Herd containing calf of BSE-infected cow to be destroyed


Jan 6, 2004 (CIDRAP News) – A herd of 450 bull calves that includes the offspring of the nation's first cow known to have bovine spongiform encephalopathy (BSE) will be euthanized as a precaution against the disease, the US Department of Agriculture (USDA) announced yesterday.

Because the calf of the BSE-infected cow cannot be certainly identified, the whole herd will be sacrificed for safety's sake, the USDA said in a news release. "USDA stresses again that BSE is not spread from cow to cow and that there is a low risk of transmission of BSE from heifer to calf," the statement said. Also, the calves are too young to have identifiable BSE, which usually has an incubation period of 4 to 5 years, officials said.

"No products from any of the euthanized animals will enter the human food chain, nor will products be rendered," the USDA said.

The bull calves at Sunnyside, Wash., apparently will be the first cattle to be sacrificed in response to the BSE case identified last month. The calves will be taken to a currently unused slaughter facility sometime this week, with the timing dependent on the weather, the USDA said. Officials didn't disclose the location of the facility.

The BSE case was identified Dec 22 in a Holstein cow from a herd at Mabton, Wash., near Yakima. Because the cow couldn't walk when brought to a slaughter plant Dec 9, its carcass was tested for BSE as part of routine surveillance. Samples tested positive at a USDA lab, and the tests were confirmed Dec 25 by a reference lab in Britain. But because inspectors thought the cow had had a birthing injury and wasn't sick, they released the carcass for processing before the test results came back. Meat from the cow and others slaughtered the same day was subsequently recalled. High-risk tissues—the brain, spinal cord, and distal ileum—were removed from the carcass at the time of slaughter, according to the USDA.

At a news briefing yesterday, USDA officials said the bull calves will not be tested for BSE because the infectious prion protein associated with BSE typically doesn't show up until an infected animal is at least 30 months old. "There would be no purpose in testing all of these animals, because even in the unlikely event that there had been maternal transmission to this single bull calf, the calf would not test positive at this point in time," said Ron DeHaven, the USDA's chief veterinary officer.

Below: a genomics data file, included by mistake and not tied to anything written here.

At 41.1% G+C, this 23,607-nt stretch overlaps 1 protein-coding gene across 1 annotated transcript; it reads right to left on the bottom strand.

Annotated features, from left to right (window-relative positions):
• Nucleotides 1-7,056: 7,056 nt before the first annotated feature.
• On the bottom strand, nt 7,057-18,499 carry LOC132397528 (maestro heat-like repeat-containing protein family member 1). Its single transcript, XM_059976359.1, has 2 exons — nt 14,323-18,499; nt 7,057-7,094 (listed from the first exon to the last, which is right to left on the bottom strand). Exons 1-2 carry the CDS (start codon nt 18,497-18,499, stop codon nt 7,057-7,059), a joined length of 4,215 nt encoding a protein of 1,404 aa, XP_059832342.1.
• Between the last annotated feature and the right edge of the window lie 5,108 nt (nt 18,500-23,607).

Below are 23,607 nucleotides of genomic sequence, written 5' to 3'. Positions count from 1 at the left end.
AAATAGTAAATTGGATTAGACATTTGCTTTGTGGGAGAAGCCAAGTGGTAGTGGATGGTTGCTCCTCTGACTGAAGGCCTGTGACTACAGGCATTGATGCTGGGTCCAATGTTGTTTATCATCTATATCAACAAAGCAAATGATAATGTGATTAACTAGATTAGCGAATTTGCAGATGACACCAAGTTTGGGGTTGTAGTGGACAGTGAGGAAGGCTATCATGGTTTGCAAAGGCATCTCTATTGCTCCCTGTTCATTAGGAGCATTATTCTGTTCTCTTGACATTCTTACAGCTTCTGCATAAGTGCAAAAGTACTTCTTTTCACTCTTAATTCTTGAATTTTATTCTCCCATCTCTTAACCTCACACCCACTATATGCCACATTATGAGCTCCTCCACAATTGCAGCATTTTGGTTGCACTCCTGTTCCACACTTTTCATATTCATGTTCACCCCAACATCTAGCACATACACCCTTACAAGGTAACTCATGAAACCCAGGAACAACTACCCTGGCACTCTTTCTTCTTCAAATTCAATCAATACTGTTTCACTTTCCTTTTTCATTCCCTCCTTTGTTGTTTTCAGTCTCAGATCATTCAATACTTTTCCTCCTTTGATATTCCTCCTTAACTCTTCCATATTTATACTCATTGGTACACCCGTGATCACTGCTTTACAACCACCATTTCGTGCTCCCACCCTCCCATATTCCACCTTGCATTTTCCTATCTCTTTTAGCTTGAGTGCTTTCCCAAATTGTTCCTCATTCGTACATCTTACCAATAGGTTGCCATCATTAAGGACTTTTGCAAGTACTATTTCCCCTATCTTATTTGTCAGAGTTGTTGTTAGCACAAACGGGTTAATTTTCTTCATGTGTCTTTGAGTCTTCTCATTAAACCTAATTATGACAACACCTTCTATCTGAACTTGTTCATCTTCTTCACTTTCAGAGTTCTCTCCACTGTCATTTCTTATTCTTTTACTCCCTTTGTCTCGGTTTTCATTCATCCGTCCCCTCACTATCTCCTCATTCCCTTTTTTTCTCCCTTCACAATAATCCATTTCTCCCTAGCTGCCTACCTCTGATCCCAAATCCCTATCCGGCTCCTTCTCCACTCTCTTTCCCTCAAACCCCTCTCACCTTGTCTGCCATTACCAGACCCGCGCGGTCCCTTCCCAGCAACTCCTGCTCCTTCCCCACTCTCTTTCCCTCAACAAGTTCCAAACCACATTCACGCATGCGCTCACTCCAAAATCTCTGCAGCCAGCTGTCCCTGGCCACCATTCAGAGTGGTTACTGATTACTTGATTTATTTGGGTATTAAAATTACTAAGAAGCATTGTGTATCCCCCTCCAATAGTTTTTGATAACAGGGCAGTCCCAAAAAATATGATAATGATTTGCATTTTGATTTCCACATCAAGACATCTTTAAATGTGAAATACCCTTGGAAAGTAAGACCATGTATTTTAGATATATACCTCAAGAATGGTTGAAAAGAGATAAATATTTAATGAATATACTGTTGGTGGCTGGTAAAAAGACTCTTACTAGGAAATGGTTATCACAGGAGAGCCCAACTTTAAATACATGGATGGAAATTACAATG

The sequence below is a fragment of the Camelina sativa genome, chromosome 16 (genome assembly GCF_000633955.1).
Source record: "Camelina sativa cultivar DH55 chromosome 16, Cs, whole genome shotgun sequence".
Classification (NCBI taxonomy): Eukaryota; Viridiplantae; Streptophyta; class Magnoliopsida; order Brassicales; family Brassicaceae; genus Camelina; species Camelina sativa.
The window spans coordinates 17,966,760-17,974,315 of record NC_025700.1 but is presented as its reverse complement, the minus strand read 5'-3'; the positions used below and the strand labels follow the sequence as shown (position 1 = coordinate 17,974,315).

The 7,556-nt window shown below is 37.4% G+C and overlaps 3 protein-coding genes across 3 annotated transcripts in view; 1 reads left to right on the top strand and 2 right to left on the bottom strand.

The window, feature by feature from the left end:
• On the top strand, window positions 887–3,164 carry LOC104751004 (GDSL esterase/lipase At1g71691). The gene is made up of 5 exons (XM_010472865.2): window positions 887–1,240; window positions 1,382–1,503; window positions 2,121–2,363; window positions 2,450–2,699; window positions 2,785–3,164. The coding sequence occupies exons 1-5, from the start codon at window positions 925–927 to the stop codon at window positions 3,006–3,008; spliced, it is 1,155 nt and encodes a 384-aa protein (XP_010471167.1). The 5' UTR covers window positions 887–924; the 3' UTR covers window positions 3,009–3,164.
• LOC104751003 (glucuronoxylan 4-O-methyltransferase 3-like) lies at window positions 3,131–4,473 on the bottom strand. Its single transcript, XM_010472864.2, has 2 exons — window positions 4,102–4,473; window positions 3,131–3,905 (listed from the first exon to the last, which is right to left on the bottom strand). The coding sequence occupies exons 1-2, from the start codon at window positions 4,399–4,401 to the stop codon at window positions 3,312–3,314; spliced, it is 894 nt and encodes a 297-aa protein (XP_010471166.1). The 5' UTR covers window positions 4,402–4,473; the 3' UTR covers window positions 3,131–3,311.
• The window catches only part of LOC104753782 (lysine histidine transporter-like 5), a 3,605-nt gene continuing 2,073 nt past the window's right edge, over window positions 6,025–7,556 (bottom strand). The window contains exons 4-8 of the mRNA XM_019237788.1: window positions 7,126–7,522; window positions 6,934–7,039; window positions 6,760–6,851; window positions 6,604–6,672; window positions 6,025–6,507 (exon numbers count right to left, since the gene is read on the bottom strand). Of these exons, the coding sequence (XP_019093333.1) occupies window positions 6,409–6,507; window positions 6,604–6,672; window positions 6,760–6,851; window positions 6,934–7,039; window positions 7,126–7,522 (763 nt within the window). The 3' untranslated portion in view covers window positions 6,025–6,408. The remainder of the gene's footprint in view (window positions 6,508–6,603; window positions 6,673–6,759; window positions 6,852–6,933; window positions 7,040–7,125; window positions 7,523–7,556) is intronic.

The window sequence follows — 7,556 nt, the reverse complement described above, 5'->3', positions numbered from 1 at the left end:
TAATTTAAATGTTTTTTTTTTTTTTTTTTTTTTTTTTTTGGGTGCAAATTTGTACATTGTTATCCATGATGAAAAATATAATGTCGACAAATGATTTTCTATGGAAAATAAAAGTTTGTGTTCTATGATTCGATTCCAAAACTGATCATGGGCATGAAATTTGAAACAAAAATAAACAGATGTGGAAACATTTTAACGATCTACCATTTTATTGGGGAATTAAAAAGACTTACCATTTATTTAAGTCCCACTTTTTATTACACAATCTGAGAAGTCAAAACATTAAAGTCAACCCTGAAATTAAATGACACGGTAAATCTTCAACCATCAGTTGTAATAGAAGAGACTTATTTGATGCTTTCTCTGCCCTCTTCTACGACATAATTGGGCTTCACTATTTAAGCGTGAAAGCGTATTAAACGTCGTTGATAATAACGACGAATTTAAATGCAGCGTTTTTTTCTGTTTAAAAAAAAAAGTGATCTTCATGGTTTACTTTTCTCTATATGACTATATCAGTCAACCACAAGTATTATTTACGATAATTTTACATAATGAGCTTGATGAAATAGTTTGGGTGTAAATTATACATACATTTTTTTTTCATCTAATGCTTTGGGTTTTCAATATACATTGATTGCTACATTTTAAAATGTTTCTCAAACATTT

However, DeHaven said blood samples will be collected from a "subgroup" of the calves in case they are needed for DNA or other testing in the future.

Also because of the very low likelihood of BSE, the calf carcasses will not be incinerated or otherwise specially processed to destroy infectious prions, DeHaven said. He said that would be done if the animals were older, but the young age of the calves precludes any need for "extreme measures" such as incineration or use of an alkaline digester. He didn't disclose how the carcasses will be disposed of.

DeHaven also said the USDA will pay the owner the fair market value of the calves before they are sacrificed. The money will come from a USDA indemnity program.

In other comments yesterday, the USDA said investigators have determined that meat subject to the BSE-related recall went to Washington, Oregon, California, Nevada, Idaho, and Montana. Contrary to previous reports, none of the meat went to Alaska, Hawaii, or Guam.

The USDA has contacted all the businesses that may have received meat subject to the recall, and all have confirmed securing any remaining product and notifying customers of the recall, the agency said.

The BSE-infected cow is believed to have come from a farm in Alberta, according to previous USDA reports. The cow was one of a herd of 81 that was imported into the United States from Canada in September 2001. Nine other cows from the imported herd are now part of the Mabton, Wash., herd that included the sick cow, and one is in a dairy herd at Mattawa, Wash. Yesterday officials said they are still trying to trace the other 70 animals from the imported herd. The cows are being sought because they might have been exposed to BSE if they shared the same feed source when young, according to the USDA.

Yesterday marked the end of a public comment period on a USDA proposal to reopen the US border to live Canadian cattle for the first time since the announcement of Canada's single case of BSE last May. At yesterday's briefing, DeHaven said the agency would not take any further action on the proposal until the current BSE epidemiologic investigation is finished. He said USDA has not decided what to do on the issue.

The proposal is to allow the importation of cattle that are younger than 30 months and scheduled for slaughter before they reach that age. Currently the United States allows the importation of boneless beef from Canadian cattle up to 30 months old and veal from calves up to 36 weeks old.

In other recent developments, the USDA announced last week the probable members of an international expert panel that will review the US response to the BSE case and make recommendations. The team will be led by Dr. Ulrich Kihm, former chief veterinary officer of Switzerland. USDA said it has tentative commitments from Will Hueston, director of the University of Minnesota Center for Animal Health and Food Safety; Dagmar Heim, chief of BSE control for the Swiss Federal Veterinary Office; and Stuart McDiarmid, a BSE expert with the New Zealand government. The same four experts reviewed Canada's response to its BSE case last summer.

See also:

CIDRAP News story on the USDA proposal to reopen the border to live Canadian cattle

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